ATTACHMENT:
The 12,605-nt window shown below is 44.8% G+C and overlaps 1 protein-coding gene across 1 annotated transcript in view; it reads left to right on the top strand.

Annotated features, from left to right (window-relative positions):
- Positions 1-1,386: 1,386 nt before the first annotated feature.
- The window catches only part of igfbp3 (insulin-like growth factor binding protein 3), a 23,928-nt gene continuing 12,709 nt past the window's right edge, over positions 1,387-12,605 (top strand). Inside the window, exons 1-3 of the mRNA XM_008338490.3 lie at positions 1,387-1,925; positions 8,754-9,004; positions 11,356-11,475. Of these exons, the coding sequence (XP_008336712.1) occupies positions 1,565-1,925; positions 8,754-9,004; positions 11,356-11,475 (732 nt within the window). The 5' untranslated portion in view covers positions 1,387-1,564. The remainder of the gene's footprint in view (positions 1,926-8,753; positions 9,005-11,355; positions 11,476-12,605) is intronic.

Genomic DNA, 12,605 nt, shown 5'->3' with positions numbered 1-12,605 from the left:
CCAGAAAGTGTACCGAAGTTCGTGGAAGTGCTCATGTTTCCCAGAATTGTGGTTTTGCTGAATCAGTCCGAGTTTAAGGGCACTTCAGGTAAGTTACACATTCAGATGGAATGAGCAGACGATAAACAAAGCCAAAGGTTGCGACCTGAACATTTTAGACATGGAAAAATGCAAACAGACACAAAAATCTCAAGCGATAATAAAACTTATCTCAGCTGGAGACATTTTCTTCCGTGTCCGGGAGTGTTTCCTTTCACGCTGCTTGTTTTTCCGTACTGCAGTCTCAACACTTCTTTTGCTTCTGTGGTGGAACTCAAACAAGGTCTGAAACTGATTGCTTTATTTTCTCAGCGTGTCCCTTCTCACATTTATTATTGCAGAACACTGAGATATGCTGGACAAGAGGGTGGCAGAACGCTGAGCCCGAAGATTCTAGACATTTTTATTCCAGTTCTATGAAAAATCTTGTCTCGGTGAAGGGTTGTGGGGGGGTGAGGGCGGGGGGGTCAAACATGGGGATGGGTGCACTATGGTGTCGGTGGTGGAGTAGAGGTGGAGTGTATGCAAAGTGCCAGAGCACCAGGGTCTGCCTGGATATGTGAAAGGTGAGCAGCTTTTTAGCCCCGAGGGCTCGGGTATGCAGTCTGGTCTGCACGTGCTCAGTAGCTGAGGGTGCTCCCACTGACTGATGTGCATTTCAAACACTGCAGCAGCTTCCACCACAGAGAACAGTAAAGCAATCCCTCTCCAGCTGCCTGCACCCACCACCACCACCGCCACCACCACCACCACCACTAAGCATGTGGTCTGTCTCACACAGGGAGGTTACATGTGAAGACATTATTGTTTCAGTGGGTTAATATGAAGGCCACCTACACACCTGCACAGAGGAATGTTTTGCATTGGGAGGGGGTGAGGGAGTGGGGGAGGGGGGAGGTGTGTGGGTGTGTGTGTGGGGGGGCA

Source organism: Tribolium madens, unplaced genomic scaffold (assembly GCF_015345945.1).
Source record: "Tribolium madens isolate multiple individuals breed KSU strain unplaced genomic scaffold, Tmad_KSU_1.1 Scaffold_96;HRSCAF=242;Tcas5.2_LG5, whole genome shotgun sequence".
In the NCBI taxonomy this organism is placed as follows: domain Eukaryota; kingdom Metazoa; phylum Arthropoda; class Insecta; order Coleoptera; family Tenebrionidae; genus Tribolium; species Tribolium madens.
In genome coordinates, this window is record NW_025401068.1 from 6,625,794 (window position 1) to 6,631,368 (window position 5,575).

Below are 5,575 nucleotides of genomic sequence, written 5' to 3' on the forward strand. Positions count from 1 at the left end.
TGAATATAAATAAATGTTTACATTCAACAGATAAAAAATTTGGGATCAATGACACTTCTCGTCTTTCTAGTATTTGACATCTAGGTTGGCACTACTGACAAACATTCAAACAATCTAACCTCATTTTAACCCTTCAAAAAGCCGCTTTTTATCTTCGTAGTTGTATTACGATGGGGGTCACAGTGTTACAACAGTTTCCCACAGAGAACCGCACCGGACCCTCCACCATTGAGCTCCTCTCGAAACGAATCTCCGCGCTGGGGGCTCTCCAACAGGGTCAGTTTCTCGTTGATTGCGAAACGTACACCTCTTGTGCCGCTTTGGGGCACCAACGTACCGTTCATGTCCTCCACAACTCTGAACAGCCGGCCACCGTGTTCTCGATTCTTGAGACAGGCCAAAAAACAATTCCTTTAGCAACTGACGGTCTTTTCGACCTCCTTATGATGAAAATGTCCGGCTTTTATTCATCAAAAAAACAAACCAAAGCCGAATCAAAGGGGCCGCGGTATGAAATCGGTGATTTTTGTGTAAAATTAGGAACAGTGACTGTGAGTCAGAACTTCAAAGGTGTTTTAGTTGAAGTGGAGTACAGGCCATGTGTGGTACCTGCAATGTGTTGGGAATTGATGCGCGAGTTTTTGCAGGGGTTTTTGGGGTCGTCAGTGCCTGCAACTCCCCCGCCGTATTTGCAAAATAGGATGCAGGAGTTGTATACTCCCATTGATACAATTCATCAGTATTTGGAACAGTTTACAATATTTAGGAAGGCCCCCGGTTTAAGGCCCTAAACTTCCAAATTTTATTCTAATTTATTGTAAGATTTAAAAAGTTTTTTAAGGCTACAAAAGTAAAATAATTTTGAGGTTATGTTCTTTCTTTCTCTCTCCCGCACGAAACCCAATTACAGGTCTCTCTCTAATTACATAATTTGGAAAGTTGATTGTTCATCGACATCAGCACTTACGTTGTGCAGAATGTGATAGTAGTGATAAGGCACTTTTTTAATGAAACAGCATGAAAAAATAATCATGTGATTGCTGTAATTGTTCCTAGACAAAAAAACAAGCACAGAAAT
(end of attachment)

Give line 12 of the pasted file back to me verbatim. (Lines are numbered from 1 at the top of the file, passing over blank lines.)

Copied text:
TGAATATAAATAAATGTTTACATTCAACAGATAAAAAATTTGGGATCAATGACACTTCTCGTCTTTCTAGTATTTGACATCTAGGTTGGCACTACTGACAAACATTCAAACAATCTAACCTCATTTTAACCCTTCAAAAAGCCGCTTTTTATCTTCGTAGTTGTATTACGATGGGGGTCACAGTGTTACAACAGTTTCCCACAGAGAACCGCACCGGACCCTCCACCATTGAGCTCCTCTCGAAACGAATCTCCGCGCTGGGGGCTCTCCAACAGGGTCAGTTTCTCGTTGATTGCGAAACGTACACCTCTTGTGCCGCTTTGGGGCACCAACGTACCGTTCATGTCCTCCACAACTCTGAACAGCCGGCCACCGTGTTCTCGATTCTTGAGACAGGCCAAAAAACAATTCCTTTAGCAACTGACGGTCTTTTCGACCTCCTTATGATGAAAATGTCCGGCTTTTATTCATCAAAAAAACAAACCAAAGCCGAATCAAAGGGGCCGCGGTATGAAATCGGTGATTTTTGTGTAAAATTAGGAACAGTGACTGTGAGTCAGAACTTCAAAGGTGTTTTAGTTGAAGTGGAGTACAGGCCATGTGTGGTACCTGCAATGTGTTGGGAATTGATGCGCGAGTTTTTGCAGGGGTTTTTGGGGTCGTCAGTGCCTGCAACTCCCCCGCCGTATTTGCAAAATAGGATGCAGGAGTTGTATACTCCCATTGATACAATTCATCAGTATTTGGAACAGTTTACAATATTTAGGAAGGCCCCCGGTTTAAGGCCCTAAACTTCCAAATTTTATTCTAATTTATTGTAAGATTTAAAAAGTTTTTTAAGGCTACAAAAGTAAAATAATTTTGAGGTTATGTTCTTTCTTTCTCTCTCCCGCACGAAACCCAATTACAGGTCTCTCTCTAATTACATAATTTGGAAAGTTGATTGTTCATCGACATCAGCACTTACGTTGTGCAGAATGTGATAGTAGTGATAAGGCACTTTTTTAATGAAACAGCATGAAAAAATAATCATGTGATTGCTGTAATTGTTCCTAGACAAAAAAACAAGCACAGAAAT